What’s the downside to the short put? If
the stock rallies past $20.40, then the profit
on the stock would be greater than the profit
on the short put. The long shares theoretically have unlimited potential profit. The short
put is also not eligible to receive any dividends, and can incur higher commissions.
The naked put strategy also includes a high
risk of purchasing the corresponding stock at
the strike price when the market price of the
stock will likely be lower.
BEARISH—Short Shares vs. Short Call
If you think a stock’s price will drop,
the traditional strategy is to sell its shares
short. If the stock’s price drops, the trade is
profitable. If the price rises, the trade loses
money. The max profit is the stock price itself,
which happens if the stock price goes to zero.
If you shorted 100 shares of an $80 stock, the
max profit is $8,000, not including commissions. However, the short stock position theoretically has unlimited risk: there’s no limit to
how high the stock’s price might go.
The bearish alternative could be a short
call vertical (Figure 2). Sell short an OTM
call and buy long a further O TM call in the
same expiration, and you receive a credit
for selling the call vertical. For example, on
a stock trading at $80, a short call vertical
might be to sell the 82 call and buy the 84
call for a $0.65 credit. The max profit on the
short 82/84 call vertical is your $65 credit.
Max profit occurs if the stock closes below
$82 at expiration. The breakeven point is
the short call strike ($82) plus the credit
($0.65), which is $82.65. If the stock is anywhere below $82.65 at expiration, the short
call vertical has some profit.
The max loss is the difference between the
strikes ($84 – $82) minus the credit ($0.65),
which in this example is $135. This occurs if
the stock closes above $84 at expiration.
Compare the $65 max profit on the short
call vertical to the potential profit of shorting the stock. If the stock price drops below
$79.35, the short 100 shares make a larger
profit than the short call vertical. But what
if the stock rallies, say, 5% and goes from
$80 to $84? The short 100 shares would lose
$400, and the short call vertical would lose
$165, not including commissions. And what
if the stock price rose to $82? The short 100
shares would lose $200, and the short call
vertical could still make $65.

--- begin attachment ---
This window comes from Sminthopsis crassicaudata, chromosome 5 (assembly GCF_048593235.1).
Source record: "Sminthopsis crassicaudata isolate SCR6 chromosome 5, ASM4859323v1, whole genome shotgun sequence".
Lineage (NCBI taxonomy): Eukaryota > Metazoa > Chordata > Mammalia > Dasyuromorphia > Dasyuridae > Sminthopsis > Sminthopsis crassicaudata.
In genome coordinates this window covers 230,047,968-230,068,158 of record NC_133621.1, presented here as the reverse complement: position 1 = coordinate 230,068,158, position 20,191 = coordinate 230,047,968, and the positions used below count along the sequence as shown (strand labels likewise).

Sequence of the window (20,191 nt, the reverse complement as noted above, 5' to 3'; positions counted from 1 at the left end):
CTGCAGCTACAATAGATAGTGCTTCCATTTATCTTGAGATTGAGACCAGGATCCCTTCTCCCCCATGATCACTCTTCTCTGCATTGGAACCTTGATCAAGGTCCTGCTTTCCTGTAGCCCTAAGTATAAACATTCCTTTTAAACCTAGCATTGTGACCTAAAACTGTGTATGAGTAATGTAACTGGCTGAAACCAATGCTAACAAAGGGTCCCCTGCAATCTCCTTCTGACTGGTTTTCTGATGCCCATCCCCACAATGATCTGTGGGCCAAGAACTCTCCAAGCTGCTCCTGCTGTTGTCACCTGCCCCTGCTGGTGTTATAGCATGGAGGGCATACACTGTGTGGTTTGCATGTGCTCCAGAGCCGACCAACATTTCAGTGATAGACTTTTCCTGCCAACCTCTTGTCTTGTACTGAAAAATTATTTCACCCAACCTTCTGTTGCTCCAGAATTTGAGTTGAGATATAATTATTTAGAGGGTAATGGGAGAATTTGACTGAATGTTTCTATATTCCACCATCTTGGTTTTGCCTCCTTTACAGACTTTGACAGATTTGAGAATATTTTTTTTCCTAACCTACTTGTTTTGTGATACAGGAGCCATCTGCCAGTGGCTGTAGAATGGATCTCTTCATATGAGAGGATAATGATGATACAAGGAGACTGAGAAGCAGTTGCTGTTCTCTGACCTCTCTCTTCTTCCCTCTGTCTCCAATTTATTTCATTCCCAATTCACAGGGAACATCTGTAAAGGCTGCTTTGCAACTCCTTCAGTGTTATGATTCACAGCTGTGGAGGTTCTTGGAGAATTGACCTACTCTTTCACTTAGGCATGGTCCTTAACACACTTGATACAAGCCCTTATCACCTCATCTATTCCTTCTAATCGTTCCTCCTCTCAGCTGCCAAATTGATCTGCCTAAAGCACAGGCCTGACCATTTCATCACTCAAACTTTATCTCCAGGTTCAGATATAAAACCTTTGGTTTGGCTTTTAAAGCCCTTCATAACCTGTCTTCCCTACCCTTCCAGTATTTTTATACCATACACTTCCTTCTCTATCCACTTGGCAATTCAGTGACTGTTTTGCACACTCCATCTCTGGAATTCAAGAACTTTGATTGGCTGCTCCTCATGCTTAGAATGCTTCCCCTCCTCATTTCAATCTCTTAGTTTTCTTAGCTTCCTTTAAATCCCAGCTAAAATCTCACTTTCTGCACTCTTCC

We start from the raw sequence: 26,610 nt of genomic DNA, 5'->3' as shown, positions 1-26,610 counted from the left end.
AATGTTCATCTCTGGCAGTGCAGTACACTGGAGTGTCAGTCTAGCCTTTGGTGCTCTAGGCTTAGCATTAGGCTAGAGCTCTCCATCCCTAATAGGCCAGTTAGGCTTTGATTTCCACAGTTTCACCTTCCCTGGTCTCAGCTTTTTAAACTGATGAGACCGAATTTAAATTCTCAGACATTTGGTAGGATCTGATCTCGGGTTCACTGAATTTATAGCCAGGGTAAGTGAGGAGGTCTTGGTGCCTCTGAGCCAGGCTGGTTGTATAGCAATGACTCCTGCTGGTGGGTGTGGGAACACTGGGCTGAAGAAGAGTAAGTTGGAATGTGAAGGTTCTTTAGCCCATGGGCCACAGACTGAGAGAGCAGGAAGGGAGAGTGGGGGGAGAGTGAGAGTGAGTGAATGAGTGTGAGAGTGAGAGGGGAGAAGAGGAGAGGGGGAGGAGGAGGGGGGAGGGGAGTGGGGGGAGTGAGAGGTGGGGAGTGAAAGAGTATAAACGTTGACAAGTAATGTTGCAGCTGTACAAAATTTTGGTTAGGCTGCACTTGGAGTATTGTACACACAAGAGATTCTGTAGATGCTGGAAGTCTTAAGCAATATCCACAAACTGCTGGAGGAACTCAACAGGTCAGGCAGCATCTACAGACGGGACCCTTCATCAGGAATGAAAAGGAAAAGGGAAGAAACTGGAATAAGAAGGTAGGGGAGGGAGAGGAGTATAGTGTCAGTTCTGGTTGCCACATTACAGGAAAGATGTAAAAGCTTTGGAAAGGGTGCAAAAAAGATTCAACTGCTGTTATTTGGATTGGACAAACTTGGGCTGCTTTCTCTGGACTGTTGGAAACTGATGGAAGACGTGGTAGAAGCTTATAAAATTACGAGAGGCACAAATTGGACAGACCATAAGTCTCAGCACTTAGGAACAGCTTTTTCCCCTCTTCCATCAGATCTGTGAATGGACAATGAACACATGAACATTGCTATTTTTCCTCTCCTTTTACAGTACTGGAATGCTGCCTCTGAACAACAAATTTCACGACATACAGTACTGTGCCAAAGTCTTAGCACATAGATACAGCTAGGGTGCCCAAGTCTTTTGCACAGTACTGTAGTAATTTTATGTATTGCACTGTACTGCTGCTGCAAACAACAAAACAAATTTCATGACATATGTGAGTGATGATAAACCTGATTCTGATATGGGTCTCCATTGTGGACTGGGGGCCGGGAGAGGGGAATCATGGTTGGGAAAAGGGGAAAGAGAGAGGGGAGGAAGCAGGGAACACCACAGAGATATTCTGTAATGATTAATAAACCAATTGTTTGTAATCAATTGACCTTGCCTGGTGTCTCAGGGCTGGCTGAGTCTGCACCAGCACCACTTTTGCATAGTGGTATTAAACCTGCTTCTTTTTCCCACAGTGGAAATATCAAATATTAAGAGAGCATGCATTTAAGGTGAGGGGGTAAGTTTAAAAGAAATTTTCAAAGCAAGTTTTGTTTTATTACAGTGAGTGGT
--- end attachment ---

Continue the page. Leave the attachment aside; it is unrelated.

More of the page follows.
In this example, the short call vertical can
profit if the stock closes anywhere below
$82.65 at expiration, while the short 100
shares only make money if the stock is below
$80. The short call vertical has positive time
decay, and can make money if the stock price
stays at $80 as time passes, all things being
equal. So, in theory, the short call vertical has
more opportunity for some profit than the
Just like the bullish short put, there are
downsides. The short call vertical has smaller potential profit and potentially higher
commissions than the short stock position.
NEU TRAL—No Trade vs. Iron Condor
When you don’t think a stock’s price
will change, there’s no traditional
strategy. Maybe you buy the stock and collect
a dividend, but that’s still a bullish trade. For a
trade that could profit if the stock price doesn’t
move, you might consider using options.
The classic neutral options trade is the
iron condor—a short OTM call vertical, and
a short O TM put vertical, in the same expiration (Figure 3). You take in a credit when you
sell the iron condor. The speculation is that
the stock price will stay above the short put
strike and below the short call strike, and you
hope to keep the credit as profit.
For example, if the stock price is $100, an
iron condor might be long the 96 put, short
the 97 put, short the 103 call, and long the
104 call, for a credit of $0.35. The max profit
is the $35 credit, less transaction costs, if the
stock closes between $97 and $103 at the
option’s expiration. The iron condor has two
breakeven points: the short put strike ($97)
minus the credit ($0.35) and the short call
strike ($103) plus the credit ($0.35), or $96.65
The max possible loss is the difference between either the call strikes ($104 – $103), or
the put strikes ($97 – $96), minus the credit
($0.35), which is $65 in this example. The
max loss happens if the stock closes either
below the long put strike, or above the long
call strike at the options’ expiration.
Although the max potential profit on
the iron condor is limited, so too is the max
possible risk. Because the iron condor has
positive time decay, the position can result
in a profit as time passes, so long as the stock
price stays within a narrow range, all things
being equal. A downside of the iron condor
is that it’s a four-leg strategy that can entail
substantial transaction costs, including
commissions. Still, it’s a strategy that has
the potential to make money through speculation that the stock’s price won’t move up
or down much.
THE ROAD LESS TRAVELED
These alternative strategies aren’t your only
choices, but you can engage them if you’re
not confident in your directional strategy. If
you like the idea of lower risk, positive time
decay, and higher chances of making money,
then these other trading approaches might
be worth the downside of lower potential
profit and higher commissions.
Thomas Preston is not a representative of
TD Ameritrade. The material, views, and opinions
expressed in this article are solely those of the
author and may not be reflective of those held by
TD Ameritrade, Inc.
For more on the general risks of trading and
trading options, see page 37, #1– 2.